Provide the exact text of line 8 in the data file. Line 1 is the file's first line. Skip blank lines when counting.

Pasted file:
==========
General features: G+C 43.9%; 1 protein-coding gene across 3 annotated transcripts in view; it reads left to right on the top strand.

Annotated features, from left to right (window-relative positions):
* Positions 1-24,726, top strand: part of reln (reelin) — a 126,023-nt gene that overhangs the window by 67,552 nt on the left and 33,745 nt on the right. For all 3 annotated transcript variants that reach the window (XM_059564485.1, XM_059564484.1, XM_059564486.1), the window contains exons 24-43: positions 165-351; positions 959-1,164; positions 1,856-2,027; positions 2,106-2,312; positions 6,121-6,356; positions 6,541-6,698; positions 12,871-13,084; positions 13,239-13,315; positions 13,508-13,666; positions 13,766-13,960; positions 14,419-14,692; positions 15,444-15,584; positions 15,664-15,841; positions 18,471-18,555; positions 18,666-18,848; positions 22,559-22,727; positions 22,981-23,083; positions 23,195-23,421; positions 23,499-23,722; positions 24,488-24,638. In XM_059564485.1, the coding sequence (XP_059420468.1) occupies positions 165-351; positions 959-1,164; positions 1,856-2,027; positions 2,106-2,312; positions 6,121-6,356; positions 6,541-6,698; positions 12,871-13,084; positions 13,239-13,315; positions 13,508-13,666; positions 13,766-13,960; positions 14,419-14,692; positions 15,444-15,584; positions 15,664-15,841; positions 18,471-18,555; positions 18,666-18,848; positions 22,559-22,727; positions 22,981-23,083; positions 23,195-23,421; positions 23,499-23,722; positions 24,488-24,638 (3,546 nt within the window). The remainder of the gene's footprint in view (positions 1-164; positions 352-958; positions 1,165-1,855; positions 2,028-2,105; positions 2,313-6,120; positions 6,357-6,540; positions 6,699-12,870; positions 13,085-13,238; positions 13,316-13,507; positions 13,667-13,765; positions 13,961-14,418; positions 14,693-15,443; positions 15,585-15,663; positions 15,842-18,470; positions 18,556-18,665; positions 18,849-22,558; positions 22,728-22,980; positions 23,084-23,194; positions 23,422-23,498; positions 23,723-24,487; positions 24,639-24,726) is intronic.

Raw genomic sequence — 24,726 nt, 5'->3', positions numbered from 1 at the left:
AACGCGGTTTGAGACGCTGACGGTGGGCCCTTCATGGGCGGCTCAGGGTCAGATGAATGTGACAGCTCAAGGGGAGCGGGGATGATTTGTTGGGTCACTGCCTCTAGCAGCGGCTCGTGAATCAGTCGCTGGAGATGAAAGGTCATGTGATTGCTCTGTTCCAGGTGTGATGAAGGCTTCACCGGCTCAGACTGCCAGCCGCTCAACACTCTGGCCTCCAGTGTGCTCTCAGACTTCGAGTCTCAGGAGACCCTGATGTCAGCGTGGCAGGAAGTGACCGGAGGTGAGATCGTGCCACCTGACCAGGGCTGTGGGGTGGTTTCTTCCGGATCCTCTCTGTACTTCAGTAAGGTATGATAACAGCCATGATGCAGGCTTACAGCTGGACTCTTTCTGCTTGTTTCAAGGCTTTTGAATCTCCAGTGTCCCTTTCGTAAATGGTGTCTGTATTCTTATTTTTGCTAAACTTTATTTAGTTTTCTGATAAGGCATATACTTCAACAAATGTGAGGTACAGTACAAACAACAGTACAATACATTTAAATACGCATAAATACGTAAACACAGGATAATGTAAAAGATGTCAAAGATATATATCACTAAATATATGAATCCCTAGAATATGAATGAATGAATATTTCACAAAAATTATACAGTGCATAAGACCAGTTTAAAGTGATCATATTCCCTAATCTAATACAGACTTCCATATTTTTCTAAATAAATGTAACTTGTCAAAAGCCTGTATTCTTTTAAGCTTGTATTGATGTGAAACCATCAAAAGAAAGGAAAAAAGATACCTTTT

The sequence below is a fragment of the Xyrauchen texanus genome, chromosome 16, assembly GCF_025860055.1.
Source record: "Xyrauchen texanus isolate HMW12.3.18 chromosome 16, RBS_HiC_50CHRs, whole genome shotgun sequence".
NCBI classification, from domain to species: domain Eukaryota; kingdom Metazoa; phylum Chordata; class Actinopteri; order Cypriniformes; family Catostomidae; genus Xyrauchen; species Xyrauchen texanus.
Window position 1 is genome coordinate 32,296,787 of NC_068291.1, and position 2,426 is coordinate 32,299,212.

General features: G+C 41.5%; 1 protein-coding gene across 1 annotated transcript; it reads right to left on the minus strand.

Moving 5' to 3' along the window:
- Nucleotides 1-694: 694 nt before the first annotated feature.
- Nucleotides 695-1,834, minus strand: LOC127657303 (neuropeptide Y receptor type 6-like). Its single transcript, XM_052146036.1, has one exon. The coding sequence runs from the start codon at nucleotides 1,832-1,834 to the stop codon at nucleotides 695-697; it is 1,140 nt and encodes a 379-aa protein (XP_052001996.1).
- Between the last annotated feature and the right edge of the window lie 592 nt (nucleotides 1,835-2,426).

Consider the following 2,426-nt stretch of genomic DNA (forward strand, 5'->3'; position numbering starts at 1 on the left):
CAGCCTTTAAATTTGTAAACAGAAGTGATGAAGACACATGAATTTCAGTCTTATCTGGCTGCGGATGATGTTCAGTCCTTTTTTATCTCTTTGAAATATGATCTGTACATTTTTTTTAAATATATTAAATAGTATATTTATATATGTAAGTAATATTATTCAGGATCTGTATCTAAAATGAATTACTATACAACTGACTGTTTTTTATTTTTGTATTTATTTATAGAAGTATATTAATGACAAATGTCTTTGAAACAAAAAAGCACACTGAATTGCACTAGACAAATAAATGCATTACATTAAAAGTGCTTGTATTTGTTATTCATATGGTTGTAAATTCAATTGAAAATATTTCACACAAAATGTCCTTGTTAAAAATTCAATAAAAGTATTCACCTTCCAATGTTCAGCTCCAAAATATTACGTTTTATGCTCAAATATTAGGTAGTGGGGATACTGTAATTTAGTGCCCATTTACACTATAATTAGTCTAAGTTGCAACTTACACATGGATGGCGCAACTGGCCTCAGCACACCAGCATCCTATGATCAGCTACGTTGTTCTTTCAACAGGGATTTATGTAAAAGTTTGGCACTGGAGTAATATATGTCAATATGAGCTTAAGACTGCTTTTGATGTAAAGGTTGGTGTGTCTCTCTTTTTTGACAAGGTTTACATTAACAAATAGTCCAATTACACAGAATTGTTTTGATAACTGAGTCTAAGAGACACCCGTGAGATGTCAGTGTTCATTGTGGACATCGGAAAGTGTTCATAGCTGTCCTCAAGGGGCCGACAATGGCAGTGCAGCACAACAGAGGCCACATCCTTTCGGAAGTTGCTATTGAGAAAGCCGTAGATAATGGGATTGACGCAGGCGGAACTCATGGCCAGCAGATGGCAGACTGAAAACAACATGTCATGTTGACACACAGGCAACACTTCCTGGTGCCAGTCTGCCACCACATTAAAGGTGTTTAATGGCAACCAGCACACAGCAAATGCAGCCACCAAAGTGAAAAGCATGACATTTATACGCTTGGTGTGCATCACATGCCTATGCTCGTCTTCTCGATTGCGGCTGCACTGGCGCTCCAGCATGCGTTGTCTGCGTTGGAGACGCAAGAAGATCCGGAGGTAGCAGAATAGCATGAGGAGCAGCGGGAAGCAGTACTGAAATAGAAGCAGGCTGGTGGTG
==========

NCBI classification, from domain to species: domain Eukaryota; kingdom Metazoa; phylum Chordata; class Actinopteri; order Cypriniformes; family Catostomidae; genus Xyrauchen; species Xyrauchen texanus.